In the late Ming Dynasty, the rockets with double boosts were also produced. At the rear of the rockets, there were four gunpowder boosters. These two features resembled the basic characteristics of the rockets nowadays. The weapon could fly for a few miles above water. What's more, three other kinds of rockets with double boosters that used recyclable body were also invented, which greatly inspired the research and development of modern rockets.
Not only were the rockets used in the military domain in the Ming Dynasty; there were also men's attempts to fly together with the rockets. The scholar Wan Hu in the Ming Dynasty, who is regarded as the originator of the manned rockets, was the trailblazer in doing experiments aimed at taking human being to space.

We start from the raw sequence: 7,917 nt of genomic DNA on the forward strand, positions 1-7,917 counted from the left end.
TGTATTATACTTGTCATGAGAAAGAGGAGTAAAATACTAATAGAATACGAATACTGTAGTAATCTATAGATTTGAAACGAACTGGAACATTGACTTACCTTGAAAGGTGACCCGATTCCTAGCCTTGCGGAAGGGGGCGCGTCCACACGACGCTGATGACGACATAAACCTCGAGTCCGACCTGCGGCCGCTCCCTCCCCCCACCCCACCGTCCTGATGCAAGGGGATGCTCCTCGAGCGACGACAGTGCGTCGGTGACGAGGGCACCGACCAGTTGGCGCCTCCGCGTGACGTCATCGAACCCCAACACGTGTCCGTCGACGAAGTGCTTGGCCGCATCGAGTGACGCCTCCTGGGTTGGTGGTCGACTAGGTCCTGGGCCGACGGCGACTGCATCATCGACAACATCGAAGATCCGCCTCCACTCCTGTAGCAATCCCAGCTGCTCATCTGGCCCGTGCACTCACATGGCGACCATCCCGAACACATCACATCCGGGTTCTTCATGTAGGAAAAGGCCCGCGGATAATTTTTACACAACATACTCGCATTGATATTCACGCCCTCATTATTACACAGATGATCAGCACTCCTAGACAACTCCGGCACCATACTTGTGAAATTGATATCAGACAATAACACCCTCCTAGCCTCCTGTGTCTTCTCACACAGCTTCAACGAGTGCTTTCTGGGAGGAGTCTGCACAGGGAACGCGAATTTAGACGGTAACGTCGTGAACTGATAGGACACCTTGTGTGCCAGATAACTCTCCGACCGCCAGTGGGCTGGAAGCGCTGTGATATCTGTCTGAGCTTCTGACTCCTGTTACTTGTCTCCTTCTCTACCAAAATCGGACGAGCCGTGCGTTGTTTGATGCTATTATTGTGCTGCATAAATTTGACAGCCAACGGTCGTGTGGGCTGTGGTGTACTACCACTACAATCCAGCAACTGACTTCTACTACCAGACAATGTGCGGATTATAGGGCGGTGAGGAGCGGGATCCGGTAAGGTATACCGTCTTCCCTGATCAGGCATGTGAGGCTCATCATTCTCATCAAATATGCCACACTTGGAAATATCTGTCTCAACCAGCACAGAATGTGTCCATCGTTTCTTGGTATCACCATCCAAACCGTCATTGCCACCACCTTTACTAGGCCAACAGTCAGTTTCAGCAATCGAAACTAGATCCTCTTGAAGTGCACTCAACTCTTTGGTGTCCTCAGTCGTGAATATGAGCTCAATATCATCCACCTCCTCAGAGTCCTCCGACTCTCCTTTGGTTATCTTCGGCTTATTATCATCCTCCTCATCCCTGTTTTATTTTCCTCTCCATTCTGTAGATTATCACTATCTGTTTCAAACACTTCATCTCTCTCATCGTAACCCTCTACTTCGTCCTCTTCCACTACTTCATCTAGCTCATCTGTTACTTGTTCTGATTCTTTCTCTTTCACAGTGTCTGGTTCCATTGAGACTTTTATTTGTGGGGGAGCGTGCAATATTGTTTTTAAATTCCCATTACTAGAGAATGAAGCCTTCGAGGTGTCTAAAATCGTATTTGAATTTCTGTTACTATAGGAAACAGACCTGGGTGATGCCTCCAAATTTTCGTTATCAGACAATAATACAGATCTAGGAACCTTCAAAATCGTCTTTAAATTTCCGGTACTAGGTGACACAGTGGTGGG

On the basis of his research about the boosting power generated by the rockets, he made a chair with 47 rockets, the maximum number that could possibly be tied to his chair. He tied himself to the chair, and held two bigkitesin each of his hands. Then he asked his assistants to fire the fuses of the 47 rockets at the same time, hoping to fly in the sky with the boosting power from the rockets and the kites.
Though doomed to fail, Wan Hu has been universally acknowledged as the first man to try flying to space with the help of rockets. In memory of Wan, one of the lunar craters on the back of the moon is named after him.
Around the end of the 13th century and the beginning of the 14th century, Chinese inventions of powder and rockets spread to India, Arab, and in turn, Europe. With centuries of development and application, rocketry began to be used for spatial exploration after World War Ⅱ.
Despite the fact that powder and rocket were first invented in China, the ancient rocketry failed to develop into modern rocketry due to longtime neglect in science and technology. Consequently, powder and rocket were only used in fireworks for centuries.